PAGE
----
I also was glad to see Tim Thomerson as the villain in the film. Thomerson is a cult film icon probably best known for his role in the Trancers films. In my opinion, he makes a movie better by his presence alone. Fans of the film Mortal Kombat will enjoy seeing the actor who played Shang Tsung, Cary-Hiroyuki Tagawa, in a small role in the film. This film also stars Olivier Gruner who has an interesting way of speaking that does not sound like English, but still sounds pretty cool. Grunier is not well cast for this film simply because of his inability to properly articulate the dialogue. That did not stop me from enjoying watching him in the film, but I had grown accustomed to him after watching Angel Town. If you have not seen him act, think of a low-rent Van Damme that refuses to use a dialect coach.
On the negative side, the film has some pacing issues. The film at some points gets a little repetitive during the action sequences. The bad guys are unbelievably bad shots. The storyline of the film is not bad, but it is a little hard to follow at times because of the convoluted side stories and lack of exposition. Going back to why this film is a little hard to judge: these problems all could stem from the editing of the final cut. That can not be said for the dialogue. Pyun wrote the script under the pseudonym of Rebecca Charles and there is no denying that his dialogue is clunky. This is a consistent problem with Pyun’s films and something that will probably make or break the film for you. For me, I think it depends on the day that I watch one of his movies. Sometimes, it doesn’t bother me in the slightest and some days I can not handle it at all. The last negative for the film is the score. The score cheapens the film, which is unfortunate given some of the accomplished imagery.
Like other Pyun films there are some hilariously strange moments and ideas in the film. The film features: Japan Phobia (think of the prevalent worries from films like Rising Sun that disappeared by the end of the Nineties,) a young Tom Jane in a brief nude cameo, and a scene with one tough granny who hates cyborgs. I like that his films have quirks that seem to make their way past the cutting room floor.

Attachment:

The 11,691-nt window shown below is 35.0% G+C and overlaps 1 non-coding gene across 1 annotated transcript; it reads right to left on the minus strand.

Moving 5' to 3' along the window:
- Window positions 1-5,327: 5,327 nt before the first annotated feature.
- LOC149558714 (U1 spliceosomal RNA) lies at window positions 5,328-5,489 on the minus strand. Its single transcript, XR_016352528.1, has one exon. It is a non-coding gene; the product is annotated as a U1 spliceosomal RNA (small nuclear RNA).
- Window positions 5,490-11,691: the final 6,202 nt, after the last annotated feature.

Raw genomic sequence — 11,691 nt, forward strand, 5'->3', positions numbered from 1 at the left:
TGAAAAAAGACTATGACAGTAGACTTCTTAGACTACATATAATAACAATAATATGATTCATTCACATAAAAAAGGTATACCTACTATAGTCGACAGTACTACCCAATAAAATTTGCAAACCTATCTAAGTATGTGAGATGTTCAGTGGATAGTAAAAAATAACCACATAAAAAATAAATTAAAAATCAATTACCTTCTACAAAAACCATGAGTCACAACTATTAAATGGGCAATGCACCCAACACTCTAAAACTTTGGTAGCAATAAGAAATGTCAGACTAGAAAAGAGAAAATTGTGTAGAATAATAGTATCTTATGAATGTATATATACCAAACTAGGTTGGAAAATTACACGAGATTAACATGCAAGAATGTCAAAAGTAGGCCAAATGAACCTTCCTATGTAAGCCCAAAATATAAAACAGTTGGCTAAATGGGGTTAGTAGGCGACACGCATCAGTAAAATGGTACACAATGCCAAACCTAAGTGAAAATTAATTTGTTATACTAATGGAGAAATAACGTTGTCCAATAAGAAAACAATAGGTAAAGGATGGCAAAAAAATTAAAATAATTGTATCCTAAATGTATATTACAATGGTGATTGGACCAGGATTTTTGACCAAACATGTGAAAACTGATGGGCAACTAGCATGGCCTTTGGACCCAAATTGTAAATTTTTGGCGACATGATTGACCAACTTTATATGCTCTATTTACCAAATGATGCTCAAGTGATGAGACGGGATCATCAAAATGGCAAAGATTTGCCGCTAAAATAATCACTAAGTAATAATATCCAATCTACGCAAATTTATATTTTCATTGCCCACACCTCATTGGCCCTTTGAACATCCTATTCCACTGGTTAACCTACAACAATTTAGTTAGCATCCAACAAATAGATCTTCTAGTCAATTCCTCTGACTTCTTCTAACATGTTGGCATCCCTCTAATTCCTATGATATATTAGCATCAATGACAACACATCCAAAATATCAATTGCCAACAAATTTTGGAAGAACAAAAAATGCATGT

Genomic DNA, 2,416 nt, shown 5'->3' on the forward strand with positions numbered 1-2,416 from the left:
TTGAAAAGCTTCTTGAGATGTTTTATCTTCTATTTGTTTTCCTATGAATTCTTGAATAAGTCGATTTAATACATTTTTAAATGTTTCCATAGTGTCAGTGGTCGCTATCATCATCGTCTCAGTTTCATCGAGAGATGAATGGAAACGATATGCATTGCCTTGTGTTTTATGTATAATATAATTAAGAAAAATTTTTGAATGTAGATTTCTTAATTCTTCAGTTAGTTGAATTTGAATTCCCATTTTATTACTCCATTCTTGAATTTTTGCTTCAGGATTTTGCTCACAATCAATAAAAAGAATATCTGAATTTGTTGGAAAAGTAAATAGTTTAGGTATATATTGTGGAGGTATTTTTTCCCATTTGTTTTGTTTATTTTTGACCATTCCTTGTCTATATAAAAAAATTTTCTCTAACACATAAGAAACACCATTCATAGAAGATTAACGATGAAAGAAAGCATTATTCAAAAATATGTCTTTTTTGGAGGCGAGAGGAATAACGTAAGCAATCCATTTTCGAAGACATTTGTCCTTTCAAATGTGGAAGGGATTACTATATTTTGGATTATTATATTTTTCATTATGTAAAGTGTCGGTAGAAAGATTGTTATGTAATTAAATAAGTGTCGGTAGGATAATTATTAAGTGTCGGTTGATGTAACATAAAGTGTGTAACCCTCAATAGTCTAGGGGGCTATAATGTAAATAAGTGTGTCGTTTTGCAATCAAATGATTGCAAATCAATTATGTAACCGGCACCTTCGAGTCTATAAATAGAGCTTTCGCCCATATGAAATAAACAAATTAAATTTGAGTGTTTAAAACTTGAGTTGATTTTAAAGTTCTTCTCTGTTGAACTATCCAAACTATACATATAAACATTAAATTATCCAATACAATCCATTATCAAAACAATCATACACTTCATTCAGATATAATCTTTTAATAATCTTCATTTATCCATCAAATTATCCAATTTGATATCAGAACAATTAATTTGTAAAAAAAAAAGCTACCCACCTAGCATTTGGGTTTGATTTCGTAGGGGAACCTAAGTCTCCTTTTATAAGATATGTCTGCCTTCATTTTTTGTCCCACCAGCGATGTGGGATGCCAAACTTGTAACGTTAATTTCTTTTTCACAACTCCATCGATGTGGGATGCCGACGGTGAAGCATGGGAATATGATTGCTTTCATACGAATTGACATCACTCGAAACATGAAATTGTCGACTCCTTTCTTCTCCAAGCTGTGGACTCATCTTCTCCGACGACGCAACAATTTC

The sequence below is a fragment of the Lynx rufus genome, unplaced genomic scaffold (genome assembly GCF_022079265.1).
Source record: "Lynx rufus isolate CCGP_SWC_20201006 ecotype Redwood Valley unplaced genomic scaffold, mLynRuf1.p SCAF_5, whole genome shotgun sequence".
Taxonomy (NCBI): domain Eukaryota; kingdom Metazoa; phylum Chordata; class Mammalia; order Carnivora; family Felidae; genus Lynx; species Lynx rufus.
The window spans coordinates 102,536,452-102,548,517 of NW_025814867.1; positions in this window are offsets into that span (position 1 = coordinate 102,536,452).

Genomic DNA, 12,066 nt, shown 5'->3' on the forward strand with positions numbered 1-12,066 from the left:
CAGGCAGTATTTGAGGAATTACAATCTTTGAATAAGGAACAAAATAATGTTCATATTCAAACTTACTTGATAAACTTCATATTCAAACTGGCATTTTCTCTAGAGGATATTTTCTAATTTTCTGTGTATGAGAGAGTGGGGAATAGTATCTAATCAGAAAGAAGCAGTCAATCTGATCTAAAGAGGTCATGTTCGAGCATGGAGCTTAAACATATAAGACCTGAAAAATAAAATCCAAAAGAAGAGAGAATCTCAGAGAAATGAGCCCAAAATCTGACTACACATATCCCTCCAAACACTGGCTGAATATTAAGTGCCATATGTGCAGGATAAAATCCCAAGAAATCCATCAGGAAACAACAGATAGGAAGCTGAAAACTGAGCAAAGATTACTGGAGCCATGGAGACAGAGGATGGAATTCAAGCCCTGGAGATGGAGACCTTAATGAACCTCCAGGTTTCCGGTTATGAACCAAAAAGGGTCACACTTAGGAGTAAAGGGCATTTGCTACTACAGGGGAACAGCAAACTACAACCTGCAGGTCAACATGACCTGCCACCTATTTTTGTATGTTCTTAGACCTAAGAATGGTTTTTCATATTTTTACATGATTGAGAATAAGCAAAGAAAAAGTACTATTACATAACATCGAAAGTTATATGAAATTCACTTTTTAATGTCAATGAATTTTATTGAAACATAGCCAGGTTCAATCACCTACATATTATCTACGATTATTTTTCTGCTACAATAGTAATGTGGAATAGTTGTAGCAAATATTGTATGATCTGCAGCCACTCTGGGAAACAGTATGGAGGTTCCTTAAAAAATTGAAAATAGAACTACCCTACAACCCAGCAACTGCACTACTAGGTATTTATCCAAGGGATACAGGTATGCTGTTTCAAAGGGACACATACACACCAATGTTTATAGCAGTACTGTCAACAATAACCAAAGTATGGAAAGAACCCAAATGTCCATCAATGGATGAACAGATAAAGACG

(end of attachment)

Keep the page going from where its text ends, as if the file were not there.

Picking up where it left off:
For myself, I really enjoyed watching Nemesis despite its numerous faults.I have tried to be objective in my review and found that difficult considering how hard the filmmakers obviously tried to make the film work. If you are a fan of Pyun’s other films (such as Cyborg) this is some of his best work. If you have not seen any of his movies, I would recommend starting with this one. If you do not enjoy this one, the rest of his films will probably not be your cup of tea. If you enjoy this one, I would check out Cyborg. As far as B-movie science fiction goes, you can do a lot worse than this flick. It has its fair share of negative marks, but I would watch it again.
Video: How’s it look?
MVD Rewind have provided an absolutely beautifully done transfer of the film using an MPEG-4 AVC codec of a brand new 2K restoration from the original camera negatives. They have been kind enough to feature the film in two aspect ratios – 1.78:1 or 2.35:1. I watched the film on my UHD 65” screen in the 2.35:1 ratio and it looked fantastic. I feel safe in saying that this is the best looking MVD Rewind Release yet. If you have seen previous iterations of this film on DVD (including on the DVD included in this set,) the film looked really rough. MVD have done an incredible job here. Fine detail is exceptional. Coloring is spot on. This gets a rare perfect score. Fans of the film should upgrade immediately. It is a night and day difference.